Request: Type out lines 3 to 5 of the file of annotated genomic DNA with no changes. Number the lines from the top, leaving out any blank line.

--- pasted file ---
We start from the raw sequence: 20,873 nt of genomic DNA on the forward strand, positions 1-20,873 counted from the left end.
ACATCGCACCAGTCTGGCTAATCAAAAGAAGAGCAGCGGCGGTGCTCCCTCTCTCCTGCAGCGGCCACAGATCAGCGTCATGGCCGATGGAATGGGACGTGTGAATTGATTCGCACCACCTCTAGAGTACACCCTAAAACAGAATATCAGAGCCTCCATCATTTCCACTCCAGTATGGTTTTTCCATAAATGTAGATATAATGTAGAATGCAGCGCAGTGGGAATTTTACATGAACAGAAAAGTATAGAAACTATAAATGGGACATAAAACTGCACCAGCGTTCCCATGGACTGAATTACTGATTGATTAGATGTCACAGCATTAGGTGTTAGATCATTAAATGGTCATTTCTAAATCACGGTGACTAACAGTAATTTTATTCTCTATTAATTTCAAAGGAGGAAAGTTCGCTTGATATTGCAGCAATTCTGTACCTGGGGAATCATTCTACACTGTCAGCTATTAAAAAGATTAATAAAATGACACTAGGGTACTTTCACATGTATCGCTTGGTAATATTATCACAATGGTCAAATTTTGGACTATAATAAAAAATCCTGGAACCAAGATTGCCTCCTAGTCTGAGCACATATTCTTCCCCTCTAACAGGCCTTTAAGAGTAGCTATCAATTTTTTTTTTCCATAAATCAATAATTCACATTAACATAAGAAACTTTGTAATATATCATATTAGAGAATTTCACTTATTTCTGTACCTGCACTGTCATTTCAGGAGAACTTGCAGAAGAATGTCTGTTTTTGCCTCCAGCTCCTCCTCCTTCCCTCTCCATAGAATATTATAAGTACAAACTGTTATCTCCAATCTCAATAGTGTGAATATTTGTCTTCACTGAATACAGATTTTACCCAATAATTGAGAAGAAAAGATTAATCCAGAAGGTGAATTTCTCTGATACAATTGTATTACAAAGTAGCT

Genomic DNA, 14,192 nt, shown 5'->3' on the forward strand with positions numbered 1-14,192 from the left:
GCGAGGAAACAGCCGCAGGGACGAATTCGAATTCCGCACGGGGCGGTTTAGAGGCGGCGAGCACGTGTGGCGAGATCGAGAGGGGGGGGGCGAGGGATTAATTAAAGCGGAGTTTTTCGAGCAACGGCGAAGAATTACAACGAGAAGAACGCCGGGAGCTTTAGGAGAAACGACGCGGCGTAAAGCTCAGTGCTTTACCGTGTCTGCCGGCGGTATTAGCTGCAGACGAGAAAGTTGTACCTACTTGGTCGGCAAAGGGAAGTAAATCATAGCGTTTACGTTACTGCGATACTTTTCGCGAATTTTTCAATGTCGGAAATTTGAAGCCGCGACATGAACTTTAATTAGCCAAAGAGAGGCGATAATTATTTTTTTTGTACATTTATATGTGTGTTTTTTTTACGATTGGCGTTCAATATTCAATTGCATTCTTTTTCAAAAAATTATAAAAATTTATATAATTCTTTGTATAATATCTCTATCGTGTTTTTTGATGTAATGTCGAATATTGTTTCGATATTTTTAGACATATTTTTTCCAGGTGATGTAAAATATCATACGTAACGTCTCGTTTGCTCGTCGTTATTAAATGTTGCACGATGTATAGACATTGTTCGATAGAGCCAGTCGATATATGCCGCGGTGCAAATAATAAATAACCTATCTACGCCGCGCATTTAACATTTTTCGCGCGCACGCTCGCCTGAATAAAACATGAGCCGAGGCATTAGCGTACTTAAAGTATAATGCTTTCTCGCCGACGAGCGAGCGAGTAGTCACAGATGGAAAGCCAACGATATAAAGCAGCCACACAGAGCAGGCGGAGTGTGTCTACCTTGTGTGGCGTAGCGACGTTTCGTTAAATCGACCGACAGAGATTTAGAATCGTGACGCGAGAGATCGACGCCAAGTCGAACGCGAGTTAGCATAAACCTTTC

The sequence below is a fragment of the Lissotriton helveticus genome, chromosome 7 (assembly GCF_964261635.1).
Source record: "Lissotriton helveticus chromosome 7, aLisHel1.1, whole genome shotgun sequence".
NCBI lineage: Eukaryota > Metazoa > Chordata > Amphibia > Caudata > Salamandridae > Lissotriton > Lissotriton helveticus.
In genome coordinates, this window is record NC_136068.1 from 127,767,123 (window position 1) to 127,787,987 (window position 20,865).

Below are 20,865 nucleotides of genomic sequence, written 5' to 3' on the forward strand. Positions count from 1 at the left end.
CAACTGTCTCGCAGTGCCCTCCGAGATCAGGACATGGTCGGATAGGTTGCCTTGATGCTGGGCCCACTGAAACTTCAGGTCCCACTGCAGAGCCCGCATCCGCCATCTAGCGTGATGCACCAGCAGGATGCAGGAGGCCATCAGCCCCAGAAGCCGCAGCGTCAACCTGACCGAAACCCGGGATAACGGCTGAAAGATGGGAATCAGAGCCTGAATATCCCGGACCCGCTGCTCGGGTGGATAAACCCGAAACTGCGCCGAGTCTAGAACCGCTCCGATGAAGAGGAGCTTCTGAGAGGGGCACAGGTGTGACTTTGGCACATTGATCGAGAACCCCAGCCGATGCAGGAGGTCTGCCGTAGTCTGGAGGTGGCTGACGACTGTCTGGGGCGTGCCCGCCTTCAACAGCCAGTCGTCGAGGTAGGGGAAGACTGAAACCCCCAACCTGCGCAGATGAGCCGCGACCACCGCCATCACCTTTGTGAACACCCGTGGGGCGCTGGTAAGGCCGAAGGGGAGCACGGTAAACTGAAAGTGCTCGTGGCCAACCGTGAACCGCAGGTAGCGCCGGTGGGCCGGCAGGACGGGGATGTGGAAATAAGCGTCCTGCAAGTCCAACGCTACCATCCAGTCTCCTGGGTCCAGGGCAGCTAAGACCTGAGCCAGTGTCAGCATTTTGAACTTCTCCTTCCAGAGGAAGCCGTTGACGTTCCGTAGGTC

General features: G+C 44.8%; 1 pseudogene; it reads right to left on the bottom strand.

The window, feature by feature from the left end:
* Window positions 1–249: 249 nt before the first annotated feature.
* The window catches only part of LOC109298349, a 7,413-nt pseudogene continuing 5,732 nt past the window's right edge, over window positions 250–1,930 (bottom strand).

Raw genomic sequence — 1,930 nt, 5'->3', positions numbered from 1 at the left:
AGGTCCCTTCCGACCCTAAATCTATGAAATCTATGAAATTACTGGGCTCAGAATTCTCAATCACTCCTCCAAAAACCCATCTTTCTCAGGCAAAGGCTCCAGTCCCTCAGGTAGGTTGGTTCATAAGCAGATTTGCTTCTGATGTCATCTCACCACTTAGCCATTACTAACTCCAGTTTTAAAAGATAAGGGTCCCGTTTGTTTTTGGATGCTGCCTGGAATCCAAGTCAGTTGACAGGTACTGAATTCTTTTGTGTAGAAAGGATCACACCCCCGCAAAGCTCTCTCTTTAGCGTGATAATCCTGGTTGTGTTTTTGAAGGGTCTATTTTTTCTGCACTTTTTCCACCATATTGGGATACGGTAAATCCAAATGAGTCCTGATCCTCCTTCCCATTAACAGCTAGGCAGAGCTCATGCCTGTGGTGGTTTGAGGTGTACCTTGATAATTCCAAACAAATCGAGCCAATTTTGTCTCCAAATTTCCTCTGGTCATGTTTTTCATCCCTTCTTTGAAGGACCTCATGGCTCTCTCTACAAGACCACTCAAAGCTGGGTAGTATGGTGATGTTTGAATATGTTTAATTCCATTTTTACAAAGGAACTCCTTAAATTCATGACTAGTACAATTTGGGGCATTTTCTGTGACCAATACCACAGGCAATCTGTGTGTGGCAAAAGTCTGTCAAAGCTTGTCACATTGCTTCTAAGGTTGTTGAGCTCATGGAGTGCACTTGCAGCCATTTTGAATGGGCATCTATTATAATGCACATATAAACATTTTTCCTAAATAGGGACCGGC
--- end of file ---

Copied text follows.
Genomic DNA, 14,192 nt, shown 5'->3' on the forward strand with positions numbered 1-14,192 from the left:
GCGAGGAAACAGCCGCAGGGACGAATTCGAATTCCGCACGGGGCGGTTTAGAGGCGGCGAGCACGTGTGGCGAGATCGAGAGGGGGGGGGCGAGGGATTAATTAAAGCGGAGTTTTTCGAGCAACGGCGAAGAATTACAACGAGAAGAACGCCGGGAGCTTTAGGAGAAACGACGCGGCGTAAAGCTCAGTGCTTTACCGTGTCTGCCGGCGGTATTAGCTGCAGACGAGAAAGTTGTACCTACTTGGTCGGCAAAGGGAAGTAAATCATAGCGTTTACGTTACTGCGATACTTTTCGCGAATTTTTCAATGTCGGAAATTTGAAGCCGCGACATGAACTTTAATTAGCCAAAGAGAGGCGATAATTATTTTTTTTGTACATTTATATGTGTGTTTTTTTTACGATTGGCGTTCAATATTCAATTGCATTCTTTTTCAAAAAATTATAAAAATTTATATAATTCTTTGTATAATATCTCTATCGTGTTTTTTGATGTAATGTCGAATATTGTTTCGATATTTTTAGACATATTTTTTCCAGGTGATGTAAAATATCATACGTAACGTCTCGTTTGCTCGTCGTTATTAAATGTTGCACGATGTATAGACATTGTTCGATAGAGCCAGTCGATATATGCCGCGGTGCAAATAATAAATAACCTATCTACGCCGCGCATTTAACATTTTTCGCGCGCACGCTCGCCTGAATAAAACATGAGCCGAGGCATTAGCGTACTTAAAGTATAATGCTTTCTCGCCGACGAGCGAGCGAGTAGTCACAGATGGAAAGCCAACGATATAAAGCAGCCACACAGAGCAGGCGGAGTGTGTCTACCTTGTGTGGCGTAGCGACGTTTCGTTAAATCGACCGACAGAGATTTAGAATCGTGACGCGAGAGATCGACGCCAAGTCGAACGCGAGTTAGCATAAACCTTTC

The sequence below is a fragment of the Lissotriton helveticus genome, chromosome 7 (assembly GCF_964261635.1).